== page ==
The main building is linked to the annex via an underground passage-way and is home to a spa, swimming pool, an auditorium and a cinema, with space to park your car beneath the building too. The annex comprises a guest suite which has the luxuries of a 5 star hotel. Visually linking this building to the other, is the glazed panels and matching sliding doors in Balau timber adorn the entirety of the walls. One of the architects of this house, Greg Truen, describes the building as “an expression of an emerging African aesthetic in the sure way it plays with texture, materials and the way it connects to the exterior”. He explains the reasoning behind having glass walls as enabling humans to get closer to the outdoor world; “with a harsher environment, Europeans have distanced themselves from the outdoors and are used to living with more barriers between them and nature.”






Written by Syed Ahsan Abbas

INOUE BROTHERS TRAVEL BLANKET Fusing Japanese sensibilities with Scandinavian simplicity, the Copenhagen-raised Inoue Brothers have released this stunning super fine South American baby alpaca checkered blanket. The classic grey-checkered design means that it will easily stand the test of time. The baby alpaca is like running your hand across a cloud, a clichéd description to be sure, but it is just so incredibly soft! Whether you choose to snuggle up with someone under this at home, or use it as a travel blanket, it is perhaps one of the more luxurious, yet not bank-breaking, blankets you could buy.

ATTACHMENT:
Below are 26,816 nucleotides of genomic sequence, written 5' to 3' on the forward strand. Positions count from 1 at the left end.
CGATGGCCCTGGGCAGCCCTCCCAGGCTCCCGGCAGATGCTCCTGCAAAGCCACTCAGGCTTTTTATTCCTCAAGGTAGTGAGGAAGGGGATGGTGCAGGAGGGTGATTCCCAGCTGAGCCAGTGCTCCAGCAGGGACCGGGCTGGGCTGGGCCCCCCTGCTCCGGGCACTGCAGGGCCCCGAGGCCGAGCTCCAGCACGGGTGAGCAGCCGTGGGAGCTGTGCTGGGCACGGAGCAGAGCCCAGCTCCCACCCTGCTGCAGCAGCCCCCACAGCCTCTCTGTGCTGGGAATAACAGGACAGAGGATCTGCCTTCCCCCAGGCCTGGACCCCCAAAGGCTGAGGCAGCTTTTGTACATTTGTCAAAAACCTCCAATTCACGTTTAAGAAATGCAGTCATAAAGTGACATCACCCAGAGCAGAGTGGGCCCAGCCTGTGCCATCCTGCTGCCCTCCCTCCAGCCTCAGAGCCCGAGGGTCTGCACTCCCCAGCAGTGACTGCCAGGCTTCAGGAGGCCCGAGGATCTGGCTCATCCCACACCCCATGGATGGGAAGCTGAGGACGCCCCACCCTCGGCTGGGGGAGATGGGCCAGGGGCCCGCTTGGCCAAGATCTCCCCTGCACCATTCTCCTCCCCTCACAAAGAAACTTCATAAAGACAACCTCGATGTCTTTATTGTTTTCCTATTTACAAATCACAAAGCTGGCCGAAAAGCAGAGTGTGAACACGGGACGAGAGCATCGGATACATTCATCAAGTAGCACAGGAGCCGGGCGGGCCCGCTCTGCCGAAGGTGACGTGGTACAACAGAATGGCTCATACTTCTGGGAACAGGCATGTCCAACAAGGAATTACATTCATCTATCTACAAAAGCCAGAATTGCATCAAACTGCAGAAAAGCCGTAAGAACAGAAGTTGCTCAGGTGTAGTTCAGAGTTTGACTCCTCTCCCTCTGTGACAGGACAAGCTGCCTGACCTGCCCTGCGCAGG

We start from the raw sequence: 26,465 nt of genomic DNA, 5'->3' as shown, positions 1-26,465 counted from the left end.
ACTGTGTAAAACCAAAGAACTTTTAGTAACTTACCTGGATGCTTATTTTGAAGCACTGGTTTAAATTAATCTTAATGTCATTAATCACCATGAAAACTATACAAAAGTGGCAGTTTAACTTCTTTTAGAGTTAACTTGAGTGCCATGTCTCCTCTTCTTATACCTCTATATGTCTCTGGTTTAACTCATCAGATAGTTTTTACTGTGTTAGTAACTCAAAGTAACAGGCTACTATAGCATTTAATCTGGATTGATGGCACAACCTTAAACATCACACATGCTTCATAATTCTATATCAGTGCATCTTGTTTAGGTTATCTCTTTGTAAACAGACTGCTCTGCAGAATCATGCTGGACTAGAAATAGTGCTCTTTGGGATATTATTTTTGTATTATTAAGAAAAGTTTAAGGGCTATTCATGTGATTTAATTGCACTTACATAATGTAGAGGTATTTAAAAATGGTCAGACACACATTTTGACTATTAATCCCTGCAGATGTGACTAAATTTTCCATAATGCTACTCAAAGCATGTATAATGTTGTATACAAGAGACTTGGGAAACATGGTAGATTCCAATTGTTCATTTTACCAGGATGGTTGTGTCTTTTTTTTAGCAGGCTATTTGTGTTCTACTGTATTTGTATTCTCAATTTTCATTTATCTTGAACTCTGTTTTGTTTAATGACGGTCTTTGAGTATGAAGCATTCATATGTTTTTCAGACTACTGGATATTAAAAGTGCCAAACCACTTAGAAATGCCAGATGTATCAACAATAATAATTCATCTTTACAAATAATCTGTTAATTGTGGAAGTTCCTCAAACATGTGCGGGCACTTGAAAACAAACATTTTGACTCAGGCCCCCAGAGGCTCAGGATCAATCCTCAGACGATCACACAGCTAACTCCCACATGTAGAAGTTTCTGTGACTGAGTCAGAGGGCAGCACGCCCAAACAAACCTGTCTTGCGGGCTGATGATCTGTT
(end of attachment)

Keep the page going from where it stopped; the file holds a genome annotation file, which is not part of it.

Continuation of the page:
BYREDO GYPSY WATER Stockholm-based perfumers Byredo describe Gypsy Water as a “scent of fresh soil, deep forests and campfires”, and it certainly does have a luxuriously warm and romantic feel to it. The fresh opening top notes of lemon, bergamot and juniper berry settle down cosily to the warm and sweet base notes of vanilla and woody amber. The overwhelming impression of the scent is quite literally one of warmth and comfort. In fact, judging from the reception this scent has received, your better half may just be tempted to borrow your sweaters and scarves just to keep the scent with them all day through!

NATIVE FITZSIMMONS BOOT Taking on the classic hiking boot silhouette is Native’s beautifully streamlined Fitzsimmons boot. Made using injection moulded EVA, these boots are lightweight, durable, antimicrobial and easy to clean – pretty much everything you need for a good Winter boot. The minimalist profile, featuring a classic d-ring lacing system, makes these boots perfect for wearing with a pair of raw denim jeans and chunky woollen knit on a fashionable weekend outdoors. Coming in a broad range of colours and an affordable price point, you may actually be tempted to pick up more than the one pair! 51 86 0

HIGHLAND PARK OLDEST EVER ISLAND SINGLE MALT Bottle designed by Maeve Gillies 275 bottles produced

Portraits photographed by Jonathan Black

Model: Ash Stymest @ Select


DAY OF THE DEAD Written by Michael Knight